Editor's note: This story contains images of breast cancer survivors after reconstructive surgery, and may not be suitable for all audiences.
I can easily recall the almost Jetsons-like automation of breast cancer treatment once you’re diagnosed. You become a machine — a cancer-fighting machine — programmed to go here, lie still, take this, sign that, stand there, sit back, step up, repeat.
The day they release you from treatment and back into your life, you slowly emerge from this lifting fog. It’s the first time in the entire process you have the time and hindsight to sit down and think about what you’ve gone through as a patient.
The first thing I did was survey my body in a full-length mirror to see what I'd been through in the past year.
What I realized was that I wasn’t myself; I felt unfinished.
At this point I was nearly "put back together" after a bilateral mastectomy and breast reconstruction and I realized I had three choices: 1). Continue the process and add nipples, 2). Leave my new breasts the way they are, or 3). Find another solution to make me feel whole.
For me, nipple reconstruction was automatically out. Although many women love them, I just wasn’t interested in making my fake breasts look like something they weren’t. But, in all honesty, I hated looking at the scars. They simply weren’t working for me.
So, I chose another solution. There was no doctor, nurse or clinician of any kind standing over me. This was the first decision I got to make all by myself.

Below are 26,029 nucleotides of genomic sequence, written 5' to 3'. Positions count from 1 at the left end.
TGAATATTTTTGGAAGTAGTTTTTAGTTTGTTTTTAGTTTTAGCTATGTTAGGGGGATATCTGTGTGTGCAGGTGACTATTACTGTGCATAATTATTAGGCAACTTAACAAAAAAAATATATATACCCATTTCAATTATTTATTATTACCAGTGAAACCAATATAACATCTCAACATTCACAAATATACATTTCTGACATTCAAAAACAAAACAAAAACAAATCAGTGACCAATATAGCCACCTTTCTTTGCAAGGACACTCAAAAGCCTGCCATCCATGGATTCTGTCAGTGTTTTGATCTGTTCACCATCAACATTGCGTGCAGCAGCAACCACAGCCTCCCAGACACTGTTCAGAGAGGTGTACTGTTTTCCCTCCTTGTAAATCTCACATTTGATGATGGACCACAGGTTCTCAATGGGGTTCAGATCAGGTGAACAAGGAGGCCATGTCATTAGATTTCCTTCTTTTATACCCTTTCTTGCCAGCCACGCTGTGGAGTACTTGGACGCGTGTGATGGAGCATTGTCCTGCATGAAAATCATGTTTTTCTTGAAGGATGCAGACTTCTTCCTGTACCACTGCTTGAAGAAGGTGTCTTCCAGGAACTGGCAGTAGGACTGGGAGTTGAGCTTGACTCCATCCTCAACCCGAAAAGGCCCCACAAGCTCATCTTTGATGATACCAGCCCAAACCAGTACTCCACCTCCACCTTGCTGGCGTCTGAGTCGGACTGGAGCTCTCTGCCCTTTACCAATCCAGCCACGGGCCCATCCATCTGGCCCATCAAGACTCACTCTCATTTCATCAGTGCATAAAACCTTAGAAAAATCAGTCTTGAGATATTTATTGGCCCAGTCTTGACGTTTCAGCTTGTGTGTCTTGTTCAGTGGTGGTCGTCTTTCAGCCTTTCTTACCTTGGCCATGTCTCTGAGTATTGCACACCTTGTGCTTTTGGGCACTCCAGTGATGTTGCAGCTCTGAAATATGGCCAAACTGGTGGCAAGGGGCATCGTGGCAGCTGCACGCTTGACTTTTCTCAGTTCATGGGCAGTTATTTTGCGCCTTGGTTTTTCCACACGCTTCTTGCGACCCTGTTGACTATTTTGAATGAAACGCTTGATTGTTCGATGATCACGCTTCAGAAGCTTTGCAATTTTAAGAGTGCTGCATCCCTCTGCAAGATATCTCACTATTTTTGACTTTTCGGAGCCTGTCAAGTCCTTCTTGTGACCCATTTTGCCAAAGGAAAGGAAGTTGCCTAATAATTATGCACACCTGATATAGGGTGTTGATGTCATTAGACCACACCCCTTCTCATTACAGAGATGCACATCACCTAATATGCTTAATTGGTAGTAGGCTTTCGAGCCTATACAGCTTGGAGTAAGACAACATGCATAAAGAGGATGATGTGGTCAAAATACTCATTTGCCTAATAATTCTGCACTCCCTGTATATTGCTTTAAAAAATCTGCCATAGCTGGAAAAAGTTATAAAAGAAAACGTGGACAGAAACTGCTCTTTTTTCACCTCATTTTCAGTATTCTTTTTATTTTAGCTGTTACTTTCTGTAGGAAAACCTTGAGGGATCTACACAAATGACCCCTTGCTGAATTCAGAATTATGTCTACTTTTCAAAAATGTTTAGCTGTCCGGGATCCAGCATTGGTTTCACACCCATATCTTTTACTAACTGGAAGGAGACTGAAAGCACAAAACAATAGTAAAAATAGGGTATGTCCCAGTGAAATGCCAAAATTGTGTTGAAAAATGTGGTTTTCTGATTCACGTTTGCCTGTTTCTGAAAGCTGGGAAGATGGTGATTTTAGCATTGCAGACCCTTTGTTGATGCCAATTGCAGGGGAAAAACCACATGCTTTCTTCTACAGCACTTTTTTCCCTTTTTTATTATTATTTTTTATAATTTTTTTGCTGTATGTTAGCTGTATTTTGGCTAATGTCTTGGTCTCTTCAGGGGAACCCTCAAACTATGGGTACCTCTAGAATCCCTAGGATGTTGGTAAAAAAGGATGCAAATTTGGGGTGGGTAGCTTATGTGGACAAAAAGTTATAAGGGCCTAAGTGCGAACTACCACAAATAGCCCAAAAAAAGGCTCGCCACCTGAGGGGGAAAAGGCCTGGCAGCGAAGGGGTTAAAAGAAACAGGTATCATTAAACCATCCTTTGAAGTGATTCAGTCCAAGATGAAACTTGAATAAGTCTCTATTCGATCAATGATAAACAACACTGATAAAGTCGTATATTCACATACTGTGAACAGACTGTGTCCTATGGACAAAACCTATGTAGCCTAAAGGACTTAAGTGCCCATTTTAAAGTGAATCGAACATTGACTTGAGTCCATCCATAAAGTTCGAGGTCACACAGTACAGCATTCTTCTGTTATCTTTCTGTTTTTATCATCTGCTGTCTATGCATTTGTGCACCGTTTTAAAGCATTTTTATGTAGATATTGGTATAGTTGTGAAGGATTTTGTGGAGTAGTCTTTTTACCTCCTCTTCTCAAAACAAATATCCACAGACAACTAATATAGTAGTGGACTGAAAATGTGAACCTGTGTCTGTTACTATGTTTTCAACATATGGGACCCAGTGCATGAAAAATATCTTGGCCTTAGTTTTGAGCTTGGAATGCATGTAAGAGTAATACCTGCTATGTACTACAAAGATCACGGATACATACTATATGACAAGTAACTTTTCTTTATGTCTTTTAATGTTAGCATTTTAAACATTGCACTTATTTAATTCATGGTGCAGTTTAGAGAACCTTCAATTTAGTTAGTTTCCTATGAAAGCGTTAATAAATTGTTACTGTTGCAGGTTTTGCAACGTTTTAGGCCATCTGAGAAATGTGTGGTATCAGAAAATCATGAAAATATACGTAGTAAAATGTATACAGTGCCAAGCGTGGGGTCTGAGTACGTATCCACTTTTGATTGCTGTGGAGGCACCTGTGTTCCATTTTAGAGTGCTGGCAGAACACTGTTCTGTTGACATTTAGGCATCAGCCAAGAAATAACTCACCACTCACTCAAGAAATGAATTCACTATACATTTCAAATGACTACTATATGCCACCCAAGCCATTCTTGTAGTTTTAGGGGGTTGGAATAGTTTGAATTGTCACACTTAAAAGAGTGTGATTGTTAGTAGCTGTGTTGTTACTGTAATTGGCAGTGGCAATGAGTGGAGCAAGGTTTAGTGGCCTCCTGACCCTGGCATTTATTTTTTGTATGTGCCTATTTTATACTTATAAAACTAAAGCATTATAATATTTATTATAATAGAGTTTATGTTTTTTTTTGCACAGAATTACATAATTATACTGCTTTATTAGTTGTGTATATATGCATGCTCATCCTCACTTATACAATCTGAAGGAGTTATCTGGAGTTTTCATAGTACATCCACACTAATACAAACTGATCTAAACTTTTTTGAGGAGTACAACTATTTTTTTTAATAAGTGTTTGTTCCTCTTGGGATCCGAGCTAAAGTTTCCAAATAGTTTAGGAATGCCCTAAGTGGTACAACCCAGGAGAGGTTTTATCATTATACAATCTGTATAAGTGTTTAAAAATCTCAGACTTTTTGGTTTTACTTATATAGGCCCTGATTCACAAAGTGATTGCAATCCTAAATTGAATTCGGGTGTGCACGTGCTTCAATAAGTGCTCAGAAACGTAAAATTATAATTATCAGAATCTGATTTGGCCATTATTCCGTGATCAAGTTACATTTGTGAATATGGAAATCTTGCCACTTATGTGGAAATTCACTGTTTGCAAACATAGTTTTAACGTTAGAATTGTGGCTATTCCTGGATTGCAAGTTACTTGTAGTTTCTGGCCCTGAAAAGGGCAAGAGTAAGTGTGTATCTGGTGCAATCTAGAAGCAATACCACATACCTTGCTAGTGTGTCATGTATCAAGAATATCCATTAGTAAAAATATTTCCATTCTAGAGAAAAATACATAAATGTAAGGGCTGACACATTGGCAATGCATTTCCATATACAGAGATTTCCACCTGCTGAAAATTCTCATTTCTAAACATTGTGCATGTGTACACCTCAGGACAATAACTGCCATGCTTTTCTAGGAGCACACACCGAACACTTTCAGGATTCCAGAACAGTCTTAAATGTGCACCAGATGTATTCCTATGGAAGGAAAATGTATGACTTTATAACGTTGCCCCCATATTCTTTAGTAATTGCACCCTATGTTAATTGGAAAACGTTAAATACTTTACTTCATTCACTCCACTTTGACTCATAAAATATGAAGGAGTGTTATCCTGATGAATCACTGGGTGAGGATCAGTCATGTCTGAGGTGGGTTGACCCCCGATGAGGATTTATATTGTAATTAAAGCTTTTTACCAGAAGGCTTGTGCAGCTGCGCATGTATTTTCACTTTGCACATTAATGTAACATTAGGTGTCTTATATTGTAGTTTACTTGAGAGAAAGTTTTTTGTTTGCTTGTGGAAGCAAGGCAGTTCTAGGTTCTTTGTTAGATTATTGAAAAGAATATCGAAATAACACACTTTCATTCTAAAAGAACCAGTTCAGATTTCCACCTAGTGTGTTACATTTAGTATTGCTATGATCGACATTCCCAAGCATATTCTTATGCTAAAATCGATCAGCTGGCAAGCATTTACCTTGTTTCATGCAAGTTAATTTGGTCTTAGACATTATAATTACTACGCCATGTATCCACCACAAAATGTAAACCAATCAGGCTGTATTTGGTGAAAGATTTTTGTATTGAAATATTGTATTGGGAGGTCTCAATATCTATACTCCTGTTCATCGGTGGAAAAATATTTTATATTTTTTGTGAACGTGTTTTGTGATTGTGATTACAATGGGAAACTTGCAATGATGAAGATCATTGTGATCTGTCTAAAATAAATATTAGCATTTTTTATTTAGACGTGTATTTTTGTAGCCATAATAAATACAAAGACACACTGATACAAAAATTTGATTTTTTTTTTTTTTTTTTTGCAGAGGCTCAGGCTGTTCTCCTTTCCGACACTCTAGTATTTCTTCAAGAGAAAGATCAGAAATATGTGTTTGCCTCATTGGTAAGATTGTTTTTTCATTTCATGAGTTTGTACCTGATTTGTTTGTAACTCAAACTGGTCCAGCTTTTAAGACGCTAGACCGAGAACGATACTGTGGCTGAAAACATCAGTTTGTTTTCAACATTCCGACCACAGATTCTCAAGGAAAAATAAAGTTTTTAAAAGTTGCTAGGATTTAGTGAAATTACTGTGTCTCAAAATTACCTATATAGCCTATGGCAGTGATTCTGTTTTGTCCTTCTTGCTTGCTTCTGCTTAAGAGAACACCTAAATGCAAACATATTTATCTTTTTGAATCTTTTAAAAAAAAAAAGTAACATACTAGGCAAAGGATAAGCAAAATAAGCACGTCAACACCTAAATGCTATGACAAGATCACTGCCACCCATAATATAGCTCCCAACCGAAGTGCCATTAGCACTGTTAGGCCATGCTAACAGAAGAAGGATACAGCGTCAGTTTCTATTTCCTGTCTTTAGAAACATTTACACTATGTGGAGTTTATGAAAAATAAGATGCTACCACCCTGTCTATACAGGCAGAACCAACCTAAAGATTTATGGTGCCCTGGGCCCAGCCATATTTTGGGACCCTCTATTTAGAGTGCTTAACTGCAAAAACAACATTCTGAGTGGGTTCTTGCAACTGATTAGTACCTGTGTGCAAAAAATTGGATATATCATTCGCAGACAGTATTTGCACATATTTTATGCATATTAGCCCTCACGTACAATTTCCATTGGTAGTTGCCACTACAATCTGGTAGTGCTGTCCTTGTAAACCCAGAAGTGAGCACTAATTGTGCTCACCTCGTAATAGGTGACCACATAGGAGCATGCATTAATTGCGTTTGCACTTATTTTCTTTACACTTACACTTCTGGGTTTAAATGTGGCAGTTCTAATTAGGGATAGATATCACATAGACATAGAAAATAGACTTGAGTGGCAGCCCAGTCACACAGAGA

I asked myself, “Who are you going to be now? What story do you want to write?”
I wanted my story to have depth, color, texture and lines. And it helped me look at my reconstructed chest in a different light — like an artist assessing a blank canvas.
I decided I wanted to tattoo over my scars, so I did. I was drawn to cherry blossom trees and their significance, so I went with it. I found someone whose style I liked, so I contacted him. For the first time in 13 months, I held the reins and I called the shots. I had the final say in what happened to my body.
It was liberating.
I could download all of my feelings about breast cancer into three six-hour sessions and come out on the other side feeling confident and proud.
It is so important to love yourself and love your body (whether or not you’ve been through breast cancer) and as women, we owe it to ourselves to listen to what our hearts want.
For some women, it’s nipple-sparing; for others, it is the decision not to reconstruct. For me, it was first the tree of life inked almost like a bralette around my chest and then, later, a tattoo of a lotus flower covering my port scar. Being able to look in the mirror and see art traversed across my body is empowering, not just because it looks pretty and covers my scars, but because it gives me a sense of strength. It is a constant reminder not of the cancer, but that I was able to take control of my life afterward.
It’s been several years since the first session with my incredible tattoo artist, Delshay, and I make it a point to talk very openly about my decision to get a mastectomy tattoo.
My motivation is not to recruit others to do the same, but to let women know that it's OK to go your own way. There is always another solution if the one presented doesn’t feel just right. The best decision you can make in anything you do is the one about which you feel most confident. So stick up for yourself and your feelings. Even if you’re the first one to blaze that path, there will be those who follow. Someone has to be the first, right?
It might as well be you.
This story was originally published on Oct. 28, 2015 on TODAY.